Snyder sees 2.5 million of his fellow citizens lost in a multicolored maze.
“Just think how crazy the system is,” the twice-elected Republican governor told me in a recent interview. “We’re treating it like there’s 10 million clients in the system rather than 2.5 million customers.”
This anecdote illustrates how Snyder tries to approach governing differently. He didn’t start the meeting with Lyon by demanding to know where cuts could be made, as would a Reagan Republican. Nor did he start with the assumption that more money will solve the chart’s riddle, as would a Roosevelt Democrat.
A nerdy, data-driven former businessman, Snyder refuses to engage in the retro argument over whether government should be bigger or smaller. He says he wants it to be better.
After winning reelection in 2014, Snyder promised in his January State of the State address to make government a stronger advocate for Michigan residents struggling to reenter what he calls the “river of opportunity.”
“What we’ve done is we’ve sliced and diced people into programs, we’ve moved away from treating them as real people and, in some cases, we’ve taken some of their dignity,” Snyder said in the January speech.
“Quite often, we’re addressing symptoms. We’re not addressing root cause,” he continued. “In some cases, we’re actually facilitating dependence on state government. That’s not right. We’ve also built a lot of bureaucracy and inefficiency in the system, and that’s not right.”
A month later, Snyder signed an executive order to merge two health-services departments, promising “a fundamentally better way of service. Of efficient, effective, and accountable government. Let’s treat people as people, not programs.”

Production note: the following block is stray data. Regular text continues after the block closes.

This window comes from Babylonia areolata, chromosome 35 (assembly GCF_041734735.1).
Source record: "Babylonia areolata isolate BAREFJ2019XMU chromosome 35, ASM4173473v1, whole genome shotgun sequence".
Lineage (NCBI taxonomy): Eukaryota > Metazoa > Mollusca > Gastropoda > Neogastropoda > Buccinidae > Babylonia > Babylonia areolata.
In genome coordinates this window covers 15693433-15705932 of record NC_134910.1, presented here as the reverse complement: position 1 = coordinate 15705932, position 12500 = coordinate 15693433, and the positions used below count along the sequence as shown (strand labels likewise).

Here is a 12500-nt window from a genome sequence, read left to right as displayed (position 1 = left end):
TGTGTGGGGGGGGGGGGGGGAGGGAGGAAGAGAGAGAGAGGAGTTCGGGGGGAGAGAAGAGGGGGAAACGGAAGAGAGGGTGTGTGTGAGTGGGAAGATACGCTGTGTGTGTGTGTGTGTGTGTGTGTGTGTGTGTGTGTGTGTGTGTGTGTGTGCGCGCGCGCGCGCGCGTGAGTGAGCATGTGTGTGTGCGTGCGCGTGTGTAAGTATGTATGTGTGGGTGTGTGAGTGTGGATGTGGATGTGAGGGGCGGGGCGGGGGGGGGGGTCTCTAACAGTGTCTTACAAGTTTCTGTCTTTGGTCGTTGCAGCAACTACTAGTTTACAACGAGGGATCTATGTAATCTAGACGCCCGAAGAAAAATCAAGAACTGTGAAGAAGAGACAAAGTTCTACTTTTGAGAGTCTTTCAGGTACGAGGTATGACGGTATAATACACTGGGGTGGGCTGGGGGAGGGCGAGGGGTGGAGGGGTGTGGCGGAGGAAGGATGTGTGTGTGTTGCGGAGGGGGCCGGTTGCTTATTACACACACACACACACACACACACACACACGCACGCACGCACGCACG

The cynic inside me is wary of a politician who promises to reform government. I’ve seen Democrats like Bill Clinton and Republicans like George W. Bush wrap themselves in the mantle of change while they pursued conventional courses. If Snyder is a faux reformer, he disguises it well behind gobs of data and the passion of an evangelist.
Talking to me about judicial reform, Snyder mentioned that the state corrections system traditionally waited until prisoners were three months from being released to begin reentry programs. “To be honest with you, I think that’s kind of dumb,” he said. Snyder recently hired a new prisons chief and ordered her to begin reentry programs from the start of each inmate’s sentence.
Recognizing the national disgrace of over-sentenced drug convicts, Snyder supports using probation options and diversionary court programs to keep nonviolent offenders out of prison. After the state Supreme Court struck down mandatory-sentencing laws, Snyder hinted that he may ask the state legislature to retroactively reduce the sentences of people in prison under the old guidelines.